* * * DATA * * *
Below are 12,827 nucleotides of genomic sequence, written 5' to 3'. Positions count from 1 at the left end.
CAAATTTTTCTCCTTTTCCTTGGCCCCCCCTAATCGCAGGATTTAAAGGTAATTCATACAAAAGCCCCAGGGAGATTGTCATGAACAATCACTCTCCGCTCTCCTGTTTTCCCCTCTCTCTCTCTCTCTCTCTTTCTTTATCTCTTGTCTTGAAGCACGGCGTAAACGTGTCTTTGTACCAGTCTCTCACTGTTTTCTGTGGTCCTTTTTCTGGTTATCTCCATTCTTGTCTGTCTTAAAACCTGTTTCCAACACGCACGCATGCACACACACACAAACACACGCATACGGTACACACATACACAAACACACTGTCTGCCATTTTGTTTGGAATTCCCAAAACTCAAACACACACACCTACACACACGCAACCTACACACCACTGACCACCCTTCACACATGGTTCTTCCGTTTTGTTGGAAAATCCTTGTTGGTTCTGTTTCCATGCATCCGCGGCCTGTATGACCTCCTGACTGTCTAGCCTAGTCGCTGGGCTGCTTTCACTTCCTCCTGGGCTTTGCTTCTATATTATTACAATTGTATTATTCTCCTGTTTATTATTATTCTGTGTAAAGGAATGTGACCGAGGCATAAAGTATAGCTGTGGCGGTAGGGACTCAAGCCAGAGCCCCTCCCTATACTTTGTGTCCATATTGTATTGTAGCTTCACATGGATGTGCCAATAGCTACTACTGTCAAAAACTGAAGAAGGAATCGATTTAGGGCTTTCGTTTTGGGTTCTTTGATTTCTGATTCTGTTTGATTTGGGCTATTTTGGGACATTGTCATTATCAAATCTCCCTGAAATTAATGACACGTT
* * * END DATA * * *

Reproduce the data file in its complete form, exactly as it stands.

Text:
Below are 12,827 nucleotides of genomic sequence, written 5' to 3'. Positions count from 1 at the left end.
CAAATTTTTCTCCTTTTCCTTGGCCCCCCCTAATCGCAGGATTTAAAGGTAATTCATACAAAAGCCCCAGGGAGATTGTCATGAACAATCACTCTCCGCTCTCCTGTTTTCCCCTCTCTCTCTCTCTCTCTCTTTCTTTATCTCTTGTCTTGAAGCACGGCGTAAACGTGTCTTTGTACCAGTCTCTCACTGTTTTCTGTGGTCCTTTTTCTGGTTATCTCCATTCTTGTCTGTCTTAAAACCTGTTTCCAACACGCACGCATGCACACACACACAAACACACGCATACGGTACACACATACACAAACACACTGTCTGCCATTTTGTTTGGAATTCCCAAAACTCAAACACACACACCTACACACACGCAACCTACACACCACTGACCACCCTTCACACATGGTTCTTCCGTTTTGTTGGAAAATCCTTGTTGGTTCTGTTTCCATGCATCCGCGGCCTGTATGACCTCCTGACTGTCTAGCCTAGTCGCTGGGCTGCTTTCACTTCCTCCTGGGCTTTGCTTCTATATTATTACAATTGTATTATTCTCCTGTTTATTATTATTCTGTGTAAAGGAATGTGACCGAGGCATAAAGTATAGCTGTGGCGGTAGGGACTCAAGCCAGAGCCCCTCCCTATACTTTGTGTCCATATTGTATTGTAGCTTCACATGGATGTGCCAATAGCTACTACTGTCAAAAACTGAAGAAGGAATCGATTTAGGGCTTTCGTTTTGGGTTCTTTGATTTCTGATTCTGTTTGATTTGGGCTATTTTGGGACATTGTCATTATCAAATCTCCCTGAAATTAATGACACGTT